Monday, November 28, 2022

Avian influenza: ‘Don’t approach, touch, or handle seabirds’

Estimated reading time: 2 minutes

Anton Bredell, Western Cape minister of local government, environmental affairs and development planning, supports the Table Mountain National Park (TMNP) in its call to the public not to approach, touch or handle seabirds, as four new cases of avian influenza have been detected in the Boulders Penguin Colony, and a further seven cases are suspected, according to a statement by the TMNP.

Read more about the avian influenza vaccine being tested in France here.

“Our Disaster Management Centre has been alerted of these new cases. Avian influenza holds almost no risk to humans, but if transmitted from wild seabirds to poultry flock, it poses a great risk to the agricultural sector,” Bredell said.

Read more about Australia’s new poultry welfare standards here.

According to the TMNP’s statement, there are currently around 3 000 penguins at Boulders in Simon’s Town. Avian influenza is spread among birds through faeces and other bodily excretions, and by humans who handle sick birds.

Read more about the partial FMD ban lift in certain provinces here.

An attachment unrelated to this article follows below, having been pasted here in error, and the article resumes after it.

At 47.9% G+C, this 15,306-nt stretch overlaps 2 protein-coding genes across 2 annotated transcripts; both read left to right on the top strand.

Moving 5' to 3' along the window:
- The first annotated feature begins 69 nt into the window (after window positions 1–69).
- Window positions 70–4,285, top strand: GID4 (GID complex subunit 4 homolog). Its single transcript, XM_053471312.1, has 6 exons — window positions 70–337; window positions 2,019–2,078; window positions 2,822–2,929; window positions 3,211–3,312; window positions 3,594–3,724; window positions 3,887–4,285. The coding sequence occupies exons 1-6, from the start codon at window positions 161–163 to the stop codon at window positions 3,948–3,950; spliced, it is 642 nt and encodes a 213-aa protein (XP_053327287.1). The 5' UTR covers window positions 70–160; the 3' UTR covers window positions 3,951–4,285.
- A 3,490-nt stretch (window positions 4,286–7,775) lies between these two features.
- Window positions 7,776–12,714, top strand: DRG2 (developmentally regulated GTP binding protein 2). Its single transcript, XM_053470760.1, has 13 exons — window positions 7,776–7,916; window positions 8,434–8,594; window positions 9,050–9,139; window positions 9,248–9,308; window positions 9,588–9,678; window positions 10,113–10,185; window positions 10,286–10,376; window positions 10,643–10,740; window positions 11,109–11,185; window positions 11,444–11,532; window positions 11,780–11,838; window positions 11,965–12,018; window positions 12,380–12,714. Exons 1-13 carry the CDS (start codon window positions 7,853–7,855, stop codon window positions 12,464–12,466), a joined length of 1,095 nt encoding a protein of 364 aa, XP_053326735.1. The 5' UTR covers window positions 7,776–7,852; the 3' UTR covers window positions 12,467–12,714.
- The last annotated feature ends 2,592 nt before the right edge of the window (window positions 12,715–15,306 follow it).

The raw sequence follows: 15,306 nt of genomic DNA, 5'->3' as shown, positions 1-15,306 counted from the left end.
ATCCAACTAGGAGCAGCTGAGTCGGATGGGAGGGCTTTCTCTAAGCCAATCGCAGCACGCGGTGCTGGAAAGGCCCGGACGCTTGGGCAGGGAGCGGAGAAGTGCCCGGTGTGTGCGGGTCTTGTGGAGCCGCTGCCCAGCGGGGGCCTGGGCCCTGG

Boulders still open to public for now

According to the TMNP, the Boulders colony will not be closed to visitors at this stage, but the public is asked to stay on the designated boardwalks and report any sick-looking or dead birds to TMNP management at 021 786 2329/021 780 9100, or to the South African Foundation for the Conservation of Coastal Birds (SANCCOB) at 021 557 6155. Alternatively, the penguin rangers can be contacted at 064 844 9075.

Read more about the expansion of the Western Cape’s water infrastructure here.

The Western Cape Department of Local Government, through the Western Cape Disaster Management Centre, earlier this year made a donation of R300 000 to SANCCOB specifically towards supporting its work with testing seabirds for avian influenza. – Press release, Western Cape Government